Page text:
Daylight Savings with Toddlers
When we change up our babies’ sleep schedules to account for the semiannual time change, sleep experts like myself typically recommend shifting their schedule forward or backwards incrementally for a couple of weeks leading up to the actual event. It eases the adjustment if their bedtime and wakeup time are only modified slightly every few days. But when we’re dealing with kids who are in daycare, school, or otherwise have a set schedule that can’t be tweaked until the day of the time change, that obviously throws the incremental change plan out the window.
So, with that in mind, here are some tips to help your little one adjust to the time change as quickly and effectively as possible.
Get them outdoors
Sunlight and exercise are two of the biggest contributors to a good night’s sleep. Exercise obviously helps to burn off energy and gets the body ready for bedtime, but the sun also plays a very interesting role here.
Blue light, during the day, helps immensely in melatonin production, which is the magical elixir when it comes to sleep. It also helps to regulate our internal clocks, which naturally produce cortisol during the day for energy and alertness, and melatonin when it gets dark to facilitate sleep. And the sun, despite its appearance, is the mother of all blue light sources.
Getting your little one a good dose of sunlight during the day will work wonders in helping them get to sleep on the first night of the time change.
Change bedtime incrementally
Even though your child may have to get up at the same time in the morning, you may still be able to make gradual changes around bedtime. Moving their bedtime either forward or back, depending on which way the clocks are changing, by 15 minutes every two or three nights after the time change, can lessen the effect it has on their schedule compared to a one-hour switch overnight. Keep in mind that overtiredness is the nemesis of good sleep, so whatever you do, don’t just keep them up for an extra hour the night before the clocks go forward. Always error on the side of more sleep. If they wake up a little early in the morning, that’s OK, and preferable to them staying awake for too long at night.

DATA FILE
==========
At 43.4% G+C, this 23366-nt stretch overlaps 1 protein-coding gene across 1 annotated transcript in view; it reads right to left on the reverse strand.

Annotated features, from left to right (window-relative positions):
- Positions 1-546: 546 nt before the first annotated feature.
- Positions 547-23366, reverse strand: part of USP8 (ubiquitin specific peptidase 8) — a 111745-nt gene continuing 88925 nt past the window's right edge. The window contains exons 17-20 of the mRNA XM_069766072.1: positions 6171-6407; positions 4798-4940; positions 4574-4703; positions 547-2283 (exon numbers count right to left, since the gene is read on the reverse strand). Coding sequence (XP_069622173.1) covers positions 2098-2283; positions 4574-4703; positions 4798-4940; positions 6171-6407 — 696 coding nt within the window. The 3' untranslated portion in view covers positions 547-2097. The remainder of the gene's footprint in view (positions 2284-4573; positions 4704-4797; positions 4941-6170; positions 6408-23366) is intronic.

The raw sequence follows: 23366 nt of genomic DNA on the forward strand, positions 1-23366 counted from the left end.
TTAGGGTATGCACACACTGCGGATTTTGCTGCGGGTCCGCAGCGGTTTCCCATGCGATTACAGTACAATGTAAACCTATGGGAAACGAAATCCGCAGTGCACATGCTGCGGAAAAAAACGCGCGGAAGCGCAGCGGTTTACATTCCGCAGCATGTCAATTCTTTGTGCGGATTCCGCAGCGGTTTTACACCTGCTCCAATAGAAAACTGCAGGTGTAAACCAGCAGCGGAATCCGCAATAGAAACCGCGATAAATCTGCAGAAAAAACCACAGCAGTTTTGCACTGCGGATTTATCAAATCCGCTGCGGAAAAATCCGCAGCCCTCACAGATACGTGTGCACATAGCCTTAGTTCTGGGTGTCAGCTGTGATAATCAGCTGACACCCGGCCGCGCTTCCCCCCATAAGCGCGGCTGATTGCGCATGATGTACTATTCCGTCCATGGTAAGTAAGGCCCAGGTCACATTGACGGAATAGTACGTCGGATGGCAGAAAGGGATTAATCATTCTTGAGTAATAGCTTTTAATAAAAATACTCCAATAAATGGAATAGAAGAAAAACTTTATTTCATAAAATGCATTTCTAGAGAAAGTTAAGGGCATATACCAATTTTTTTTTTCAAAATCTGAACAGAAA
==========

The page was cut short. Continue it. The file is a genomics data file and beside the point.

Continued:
Routine, routine, routine
I know I’ve probably said it a hundred times at this point, but that bedtime routine that you’ve carefully created is still one of the most effective tools in the sleep toolbox. It does so much more than just getting your child into their PJs with their teeth brushed. When a bedtime routine is done repeatedly in the same order, night in and night out, the first step of the routine signals the brain that bedtime is imminent, which starts the release of melatonin and shuts off the cortisol, so by the time your child lays their head on the pillow, they’re already primed for a great night’s sleep.
So avoid the temptation to modify the routine in order to accommodate any shifts in the schedule. However long your little one’s bedtime routine typically takes, get it started precisely that long before you want them to get to sleep. Whatever changes you need to make to the schedule to fit the time change in, do it elsewhere in the day and keep the bedtime routine intact.
Ideally, your little one will slide right into the adapted schedule, but it’s just as likely that they’ll need about a week for everything to fall back into place. Be patient, stick to your guns, and don’t make any changes to the status quo. They’ll get into the groove a lot quicker if there are no other modifications around their bedtime and sleep habits.